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Copy of online option to tax form evidenced the decision to opt

This case concerned HMRC’s refusal to accept a belated notification of option to tax on the grounds that the Appellant could not provide board minutes or proof of postage to evidence that it had decided to opt to tax a building in June or July 2016. The Appellant demonstrated that the online HMRC option to tax form would not accept a backdated date of completion, and as the date on the copy provided to HMRC was 1 July 2016, that proved that the Appellant must have decided to opt by that date. Consequently, HMRC’s refusal to accept that a decision to opt was made at that time must could not be reasonable.

HMRC restates its policy on domestic service charges

In Revenue and Customs Brief 6 (2018): VAT exemption for all domestic service charges, HMRC announces that it considers that some supplies of property-related services by property management and similar businesses may not have been taxed correctly under the terms of Extra Statutory Concession 3.18. HMRC will expect all suppliers of such services to ensure that they apply the correct VAT treatment with effect from 1 November 2018. HMRC has also issued the guidance ‘Applying the correct VAT liability on residential domestic service charges (VAT information sheet 07/18)’ which explains how to apply the correct liability to domestic service charges going forward.

VAT due on a property despite the ‘disapplication’ rules

This case concerns the UK’s VAT option to tax and anti-avoidance ‘disapplication’ provisions. A vendor’s option is disapplied in certain cases where it is expected that a property will be sold and become a capital item of the purchaser (e.g. the purchaser will pay £250k or more plus VAT for the property) and the occupier will then use it mainly for exempt purposes. But where the option is thus disapplied, no VAT is chargeable to the purchaser, so the property does not in fact become a capital item following the sale. The First Tier Tribunal (FTT) has held that, in these circumstances, the vendor’s option is not disapplied and VAT must be charged on the sale. But the FTT also commented that the “circularity is to be deplored” in the legislation.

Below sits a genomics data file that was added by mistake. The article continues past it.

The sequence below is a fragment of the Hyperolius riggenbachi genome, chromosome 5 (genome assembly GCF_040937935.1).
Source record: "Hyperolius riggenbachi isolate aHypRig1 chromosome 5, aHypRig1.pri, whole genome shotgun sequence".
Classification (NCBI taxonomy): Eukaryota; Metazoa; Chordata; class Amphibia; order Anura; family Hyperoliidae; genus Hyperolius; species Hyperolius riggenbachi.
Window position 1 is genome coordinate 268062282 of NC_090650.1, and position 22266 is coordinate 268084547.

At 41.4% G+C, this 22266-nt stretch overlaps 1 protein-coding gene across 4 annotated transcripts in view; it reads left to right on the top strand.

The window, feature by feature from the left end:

Nominal rent was not a taxable supply

The Taxpayer incurred significant amounts of VAT on a major refurbishment project. Once the works had been completed, it opted to tax and leased part of the premises to the students’ union for £5k per annum plus VAT. It claimed full recovery of an element of the input VAT incurred on the works carried out on the leased part of the premises. The First Tier Tribunal (FTT) has disallowed its claim on the basis primarily that the lease is for nominal consideration only and does not constitute a business activity for VAT purposes. The FTT also considered that there had been a single construction project in respect of a single building, so that the Appellant should recover residual VAT according to its usual recovery method.